It’s the reason people made an effort to get in a car or get on a plane and meet each other. And I just figured virtual events shouldn’t be an exception to that. So the way we had done virtual prepondemic with 45 minutes of death by PowerPoint, followed by ineffectual Q and A and no and moderating chat, we couldn’t keep doing that. And so I just think that my message stood out. And now my message, my newest book and I’m working on my third book, is how Purposeful Design and Online Facilitation leads to Intentional Engagement and Memorable Online Experiences. And that it’s not enough to just add a breakout room to your agenda and just be like, Check, Mark. But it’s all the questions of, like, what’s it for? How many people? What kind of question? What is the outcome? Who’s going to go first? All these ways we can inspire people to really connect with your content and really either think differently and do something differently, feel something differently at the end of your session. So I just feel like they have to upload a from what we were in 2020 and keep pushing the growth that we can have in an online space.

Yeah, so well said. I mean, there’s some parallels to our work too. I also accidentally found myself teaching Zoom primarily towards the fitness and the kind of the creative, the creators online. And, you know, and then in the past year or so, i, too, got hired to facilitate sessions to moderate for different speakers and had the really, like, a dream to interview Steve Wozniak, most recently Mark Cuban, Arianna Huffington. It’s like, wow, I had no idea Zoom could you know, talking about Zoom could bring me to this point, which does not align with a lot of other things I’m interested in. But I just think it’s so fascinating, and I want to kind of just kind of pick your brain in terms of facilitation, because I think you really mastered this point. And just the other day before the interview, I was just putting myself in the position of a busy, freaked out event organizer and thinking about I have now, Robbie, running around at this live event, comforting everyone you’ve been talked about before the event starts, like, who’s greeting them, asking them questions, making them feel comfortable in this very corporate looking venue.

I was just envisioning that, but I kind of want you to speak to it more strategically on, as an event designer, what are some of the events that you have experienced, and what do you actually do at the beginning, like, the before, during, and after?

So you’re referencing one of my biggest clients, or my biggest client is Feeding America. They’re the folks that support food banks around the country in the US. About 200 food banks. So they’re kind of a federation, or you might think of them like an association of organizations, and they still do a lot of online events. We’ve been working together since 2020, but they started having some in person events again. And I pointed out that I had all this experience prep endemic that I could bring into the fray and make an impact. And so one of the things I did was they have concurrent sessions, whether in person or online, I meet with all the sessions to help them design their 75 minutes. So for the in person, I want to be thinking about engagement in a different way. So they’re the content experts, but take a moment and think about the five or ten minutes before your session. There’s always going to be people who come in early and then they were needing to decompress. And we take a little bit of moment out of the chaotic, vibrant hallway. And so they duck in and they sit as far as they can from each other and they get on their phones, and that sets the tone for how that room is going to feel.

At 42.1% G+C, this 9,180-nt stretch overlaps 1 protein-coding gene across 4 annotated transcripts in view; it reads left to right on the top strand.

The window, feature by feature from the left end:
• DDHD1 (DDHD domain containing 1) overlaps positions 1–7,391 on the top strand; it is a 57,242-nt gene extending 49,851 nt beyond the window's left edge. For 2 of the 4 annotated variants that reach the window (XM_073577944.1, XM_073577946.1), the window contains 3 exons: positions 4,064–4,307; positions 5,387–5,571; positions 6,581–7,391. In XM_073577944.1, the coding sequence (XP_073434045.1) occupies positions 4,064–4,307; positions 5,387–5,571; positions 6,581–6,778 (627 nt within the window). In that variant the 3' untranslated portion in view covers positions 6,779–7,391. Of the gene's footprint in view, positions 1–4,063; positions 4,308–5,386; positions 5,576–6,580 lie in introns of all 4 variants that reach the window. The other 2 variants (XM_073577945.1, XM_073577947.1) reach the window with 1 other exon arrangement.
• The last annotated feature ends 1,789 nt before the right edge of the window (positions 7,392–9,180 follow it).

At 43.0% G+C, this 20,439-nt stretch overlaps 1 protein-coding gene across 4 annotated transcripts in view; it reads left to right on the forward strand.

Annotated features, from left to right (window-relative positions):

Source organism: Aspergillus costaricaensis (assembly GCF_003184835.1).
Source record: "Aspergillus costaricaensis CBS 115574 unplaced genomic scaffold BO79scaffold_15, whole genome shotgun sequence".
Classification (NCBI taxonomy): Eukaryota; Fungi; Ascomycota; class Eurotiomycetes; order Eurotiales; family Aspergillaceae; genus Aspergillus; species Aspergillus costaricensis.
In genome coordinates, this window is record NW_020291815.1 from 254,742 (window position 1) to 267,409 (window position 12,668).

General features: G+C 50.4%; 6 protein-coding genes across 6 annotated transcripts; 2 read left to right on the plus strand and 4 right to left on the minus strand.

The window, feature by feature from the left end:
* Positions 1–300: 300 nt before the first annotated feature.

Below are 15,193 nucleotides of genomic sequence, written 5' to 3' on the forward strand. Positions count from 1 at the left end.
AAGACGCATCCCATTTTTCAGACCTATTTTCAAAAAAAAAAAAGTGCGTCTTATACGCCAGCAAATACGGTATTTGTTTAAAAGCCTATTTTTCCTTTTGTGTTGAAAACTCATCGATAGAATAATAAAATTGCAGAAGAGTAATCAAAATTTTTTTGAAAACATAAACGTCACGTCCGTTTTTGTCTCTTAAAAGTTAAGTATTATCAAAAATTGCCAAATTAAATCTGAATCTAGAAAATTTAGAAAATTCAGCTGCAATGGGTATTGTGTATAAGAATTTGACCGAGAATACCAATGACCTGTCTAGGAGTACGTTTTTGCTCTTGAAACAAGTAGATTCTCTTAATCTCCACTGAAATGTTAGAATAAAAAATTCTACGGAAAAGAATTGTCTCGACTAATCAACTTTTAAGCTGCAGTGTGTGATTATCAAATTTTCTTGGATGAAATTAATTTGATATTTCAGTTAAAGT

So if you and I, Fay, we’re in the hallway having a great conversation as we walk in this room, we’re met with a wall of silence. So we’re like so instead, every session had a greeter. And what’s funny is I asked the participants about their experience and none of them remember the greeter, but I know there were greeters. So the greeters aren’t standing physically at the door, but there’s somebody who was like, oh, hey, come on in. It’s so subtle. They had tables, they had rounds of ten. And some of the sessions had tables marked for different topics or identities or different regions. There was an ice breaker either on the screen on the first slide, or on the table tents. This is all before the session began because if people are choosing this session from all the concurrent ones, these are people who should be given opportunity to talk to each other. So I had ideas like that, and then I had ideas for like, how to open and get people’s attention and create a knowledge gap that brings people into the conversation. How to design panels, what does a fireside chat look like, how do you make a presentation engaging and all these different things?

And then how do you even end so that people are talking to each other at the end and hopefully leaving in groups of two or three back into the hallway together? Because if you and I don’t know that many people, but you do, and I walk out with you, then I’m going to get invited along to lunch or I’m going to have someone to stand with during the cocktail hour, right? So it’s just I’m giving sort of ways people can connect. And I have this you’re one of my five. Is this I don’t even call it like a tool. That all the sessions we’re talking about. And then I also did a 1 minute video for the Plenary. Basically note down anyone who says or asks something that catches your attention. And then those are the people you’re going to want to talk to during breaks, during lunch, during the reception. And then what can you do to be the person who says or asks something that leaves other people to write down your name? And then if you don’t have five names written down by the end of the session, you’re probably not paying attention to your opening line.